According to the conventional Thrombolysis in Myocardial Infarction (TIMI) flow grading system, the degree of pre- or post-procedural perfusion on coronary angiography is classified as grade 0-3. To date, multiple studies have been conducted to examine the relationship between TIMI flow grading system and clinical outcomes. These showed that pre- or post-procedural TIMI flow are key prognostic factors in patients with ST-segment elevation MI (STEMI). Moreover, it has also been shown that TIMI flow grade 3 is evidence demonstrating successful treatment outcomes of reperfusion therapy [3-8].

Given the above background, we conducted this study to examine the prognostic value of pre-procedural TIMI flow for ≤ 30 days mortality, 1-year mortality and major adverse cardiac events (MACEs) using the Korea Acute Myocardial Infarction Registry (KAMIR) and the Korean Registry of Myocardial Infarction (KorMI) data in patients with STEMI.

Subjects and Methods


Study population

The KAMIR and the KorMI, are Korean prospective, open, observational, multicenter on-line registry designed to reflect the "real-world" practice for Asian patients presenting with acute MI. Both these registries were supported by the Korean Working Group of Acute Myocardial Infarction. The aims and protocols of the registries have been published elsewhere [9, 10]. The data from the KAMIR and KorMI were merged to maximize statistical power. The KAMIR and the KorMI are investigating the risk factors of mortality in AMI and establishing the universal management for the prevention of AMI with support of Korean Circulation Society since Nov 2005. The 41 participating hospitals are capable of primary percutaneous coronary intervention (PCI). This study included age, sex, body mass index, initial symptom, vital sign, Killip class, symptom, onset time, ambulance arrival time, first medical contact time, transfer time from first hospital to the primary PCI centers, door to needle time, door to balloon time, each risk factors, past regular medication, co-morbidities, electrocardiographic locations of MI, initial treatment strategy, drugs, angiographic findings, in-hospital complication, medical therapy in hospital and 1, 6, 12 month follow-up major adverse cardiac event (cardiac death, reinfarction, re-PCI, coronary artery bypass graft) and so on. Data are collected by the attending physician and trained clinical research coordinators though a web-based case report form in the clinical data management system [11]. In these study, the data from patients diagnosed with STEMI were extracted from the database (Figure 1).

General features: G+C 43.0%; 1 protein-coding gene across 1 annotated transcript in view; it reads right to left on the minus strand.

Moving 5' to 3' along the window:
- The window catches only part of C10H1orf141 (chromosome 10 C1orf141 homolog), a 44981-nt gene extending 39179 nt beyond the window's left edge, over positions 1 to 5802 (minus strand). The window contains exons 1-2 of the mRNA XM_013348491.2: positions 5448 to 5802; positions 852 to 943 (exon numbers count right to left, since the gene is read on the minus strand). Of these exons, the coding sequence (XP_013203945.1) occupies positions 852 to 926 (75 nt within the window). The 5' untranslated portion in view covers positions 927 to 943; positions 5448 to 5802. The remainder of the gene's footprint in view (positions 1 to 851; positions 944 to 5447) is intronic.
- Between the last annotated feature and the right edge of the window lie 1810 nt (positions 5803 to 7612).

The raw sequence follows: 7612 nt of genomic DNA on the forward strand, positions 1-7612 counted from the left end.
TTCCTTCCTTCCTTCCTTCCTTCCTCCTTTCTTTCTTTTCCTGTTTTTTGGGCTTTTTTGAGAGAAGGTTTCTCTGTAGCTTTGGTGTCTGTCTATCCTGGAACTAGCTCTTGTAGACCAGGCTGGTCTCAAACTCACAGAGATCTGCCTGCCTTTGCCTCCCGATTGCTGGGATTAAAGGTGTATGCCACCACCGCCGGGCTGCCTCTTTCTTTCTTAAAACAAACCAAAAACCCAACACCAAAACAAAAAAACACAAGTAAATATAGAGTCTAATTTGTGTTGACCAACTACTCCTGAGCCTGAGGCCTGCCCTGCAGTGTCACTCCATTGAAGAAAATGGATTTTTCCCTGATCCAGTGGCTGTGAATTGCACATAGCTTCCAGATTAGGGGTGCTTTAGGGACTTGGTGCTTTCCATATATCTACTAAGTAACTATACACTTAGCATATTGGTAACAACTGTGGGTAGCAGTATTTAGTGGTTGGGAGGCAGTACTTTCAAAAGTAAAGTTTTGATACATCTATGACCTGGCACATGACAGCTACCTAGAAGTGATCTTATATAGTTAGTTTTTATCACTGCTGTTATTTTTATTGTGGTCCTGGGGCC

A total of 16,843 patients were registered with the KAMIR and KorMI Between October of 2005 and May of 2013. Inclusion criteria for the current study are as follows:

1. The patients with STEMI.

2. The patients who underwent coronary angiography and primary PCI within 12 hours of the onset of symptoms.

Patient with STEMI (< 12 hr) who didn't receive primary PCI were excluded. Patients with missing outcome data or no TIMI flow data were also excluded. Finally, Patients divided two groups according to the pre-procedural TIMI flow: Pre-procedural TIMI flow 0-2 group (n = 7,309) and pre-procedural TIMI flow 3 group (n = 1,119).

The current study was approved by the Institutional Review Board (IRB) of our medical institution. Informed consent was waived due to the retrospective nature of the current study. The present study was conducted according to the ethical guidelines of the 1975 Declaration of Helsinki as reflected in a prior approval by the institution's human research committee.

Patient assessment